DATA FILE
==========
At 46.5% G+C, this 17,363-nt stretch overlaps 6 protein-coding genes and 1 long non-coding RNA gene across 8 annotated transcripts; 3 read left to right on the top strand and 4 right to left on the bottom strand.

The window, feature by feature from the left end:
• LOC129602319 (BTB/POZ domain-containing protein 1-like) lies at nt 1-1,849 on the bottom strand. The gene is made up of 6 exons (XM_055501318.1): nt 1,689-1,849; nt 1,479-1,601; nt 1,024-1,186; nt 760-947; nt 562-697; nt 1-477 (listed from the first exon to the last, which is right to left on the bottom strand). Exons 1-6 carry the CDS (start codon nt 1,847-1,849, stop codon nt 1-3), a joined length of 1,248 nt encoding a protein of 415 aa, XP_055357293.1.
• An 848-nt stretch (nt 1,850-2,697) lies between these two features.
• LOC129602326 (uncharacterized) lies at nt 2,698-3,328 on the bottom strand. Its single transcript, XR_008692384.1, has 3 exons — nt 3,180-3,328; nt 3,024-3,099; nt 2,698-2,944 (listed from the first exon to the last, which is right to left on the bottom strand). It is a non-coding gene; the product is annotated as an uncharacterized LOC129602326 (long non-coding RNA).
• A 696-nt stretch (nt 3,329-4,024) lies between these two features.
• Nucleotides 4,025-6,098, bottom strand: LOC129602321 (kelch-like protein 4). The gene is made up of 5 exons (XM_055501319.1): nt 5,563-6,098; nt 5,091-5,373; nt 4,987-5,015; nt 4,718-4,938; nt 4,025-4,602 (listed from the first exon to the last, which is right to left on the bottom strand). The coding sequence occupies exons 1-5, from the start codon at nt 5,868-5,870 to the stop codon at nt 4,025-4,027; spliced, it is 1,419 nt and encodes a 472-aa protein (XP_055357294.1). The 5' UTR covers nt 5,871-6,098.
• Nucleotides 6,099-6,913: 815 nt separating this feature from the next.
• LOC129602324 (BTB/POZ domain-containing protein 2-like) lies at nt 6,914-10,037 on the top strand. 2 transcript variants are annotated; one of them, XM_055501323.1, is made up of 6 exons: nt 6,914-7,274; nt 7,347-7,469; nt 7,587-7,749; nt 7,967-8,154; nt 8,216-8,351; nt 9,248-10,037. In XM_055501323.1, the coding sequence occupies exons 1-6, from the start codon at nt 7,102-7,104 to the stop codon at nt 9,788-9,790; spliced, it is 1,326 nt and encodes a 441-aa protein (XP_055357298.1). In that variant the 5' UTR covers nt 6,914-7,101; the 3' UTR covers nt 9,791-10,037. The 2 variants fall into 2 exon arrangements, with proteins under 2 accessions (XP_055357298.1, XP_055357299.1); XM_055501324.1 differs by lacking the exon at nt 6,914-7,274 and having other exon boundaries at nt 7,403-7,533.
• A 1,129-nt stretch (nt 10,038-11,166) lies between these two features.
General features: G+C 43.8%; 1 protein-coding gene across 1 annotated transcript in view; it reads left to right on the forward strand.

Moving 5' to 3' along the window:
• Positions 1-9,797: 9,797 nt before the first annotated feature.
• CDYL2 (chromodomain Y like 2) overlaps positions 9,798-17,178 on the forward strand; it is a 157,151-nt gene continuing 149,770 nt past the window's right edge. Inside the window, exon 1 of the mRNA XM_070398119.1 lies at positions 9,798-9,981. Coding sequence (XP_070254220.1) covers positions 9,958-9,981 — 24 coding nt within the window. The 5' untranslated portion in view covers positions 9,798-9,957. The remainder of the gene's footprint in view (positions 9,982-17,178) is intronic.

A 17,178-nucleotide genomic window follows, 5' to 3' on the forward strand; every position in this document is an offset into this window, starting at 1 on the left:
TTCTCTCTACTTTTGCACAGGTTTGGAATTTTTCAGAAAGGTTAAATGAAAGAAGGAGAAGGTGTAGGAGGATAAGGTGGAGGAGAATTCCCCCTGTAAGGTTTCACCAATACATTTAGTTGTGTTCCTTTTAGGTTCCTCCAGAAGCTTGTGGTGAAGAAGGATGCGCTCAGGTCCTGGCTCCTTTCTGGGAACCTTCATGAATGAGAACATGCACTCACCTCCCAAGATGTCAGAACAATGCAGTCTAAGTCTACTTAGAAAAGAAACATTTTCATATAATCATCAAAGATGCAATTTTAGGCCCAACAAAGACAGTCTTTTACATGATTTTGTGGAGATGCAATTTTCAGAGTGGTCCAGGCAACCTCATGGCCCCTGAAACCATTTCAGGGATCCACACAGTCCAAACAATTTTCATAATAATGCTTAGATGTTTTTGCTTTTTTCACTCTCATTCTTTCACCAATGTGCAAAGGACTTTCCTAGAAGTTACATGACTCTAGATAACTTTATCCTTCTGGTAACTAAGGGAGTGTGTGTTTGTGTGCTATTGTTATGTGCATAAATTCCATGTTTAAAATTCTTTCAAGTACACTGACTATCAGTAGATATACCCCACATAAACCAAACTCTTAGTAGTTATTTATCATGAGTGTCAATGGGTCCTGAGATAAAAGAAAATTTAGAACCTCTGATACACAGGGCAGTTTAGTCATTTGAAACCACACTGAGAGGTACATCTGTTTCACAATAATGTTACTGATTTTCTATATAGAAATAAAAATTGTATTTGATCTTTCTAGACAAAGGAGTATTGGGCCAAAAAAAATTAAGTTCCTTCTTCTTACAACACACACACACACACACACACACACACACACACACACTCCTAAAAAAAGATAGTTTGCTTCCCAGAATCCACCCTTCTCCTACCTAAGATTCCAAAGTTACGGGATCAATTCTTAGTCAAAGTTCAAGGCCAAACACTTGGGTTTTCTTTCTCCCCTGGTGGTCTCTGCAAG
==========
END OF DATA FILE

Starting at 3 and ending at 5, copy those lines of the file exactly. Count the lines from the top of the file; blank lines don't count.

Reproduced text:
• LOC129602319 (BTB/POZ domain-containing protein 1-like) lies at nt 1-1,849 on the bottom strand. The gene is made up of 6 exons (XM_055501318.1): nt 1,689-1,849; nt 1,479-1,601; nt 1,024-1,186; nt 760-947; nt 562-697; nt 1-477 (listed from the first exon to the last, which is right to left on the bottom strand). Exons 1-6 carry the CDS (start codon nt 1,847-1,849, stop codon nt 1-3), a joined length of 1,248 nt encoding a protein of 415 aa, XP_055357293.1.
• An 848-nt stretch (nt 1,850-2,697) lies between these two features.
• LOC129602326 (uncharacterized) lies at nt 2,698-3,328 on the bottom strand. Its single transcript, XR_008692384.1, has 3 exons — nt 3,180-3,328; nt 3,024-3,099; nt 2,698-2,944 (listed from the first exon to the last, which is right to left on the bottom strand). It is a non-coding gene; the product is annotated as an uncharacterized LOC129602326 (long non-coding RNA).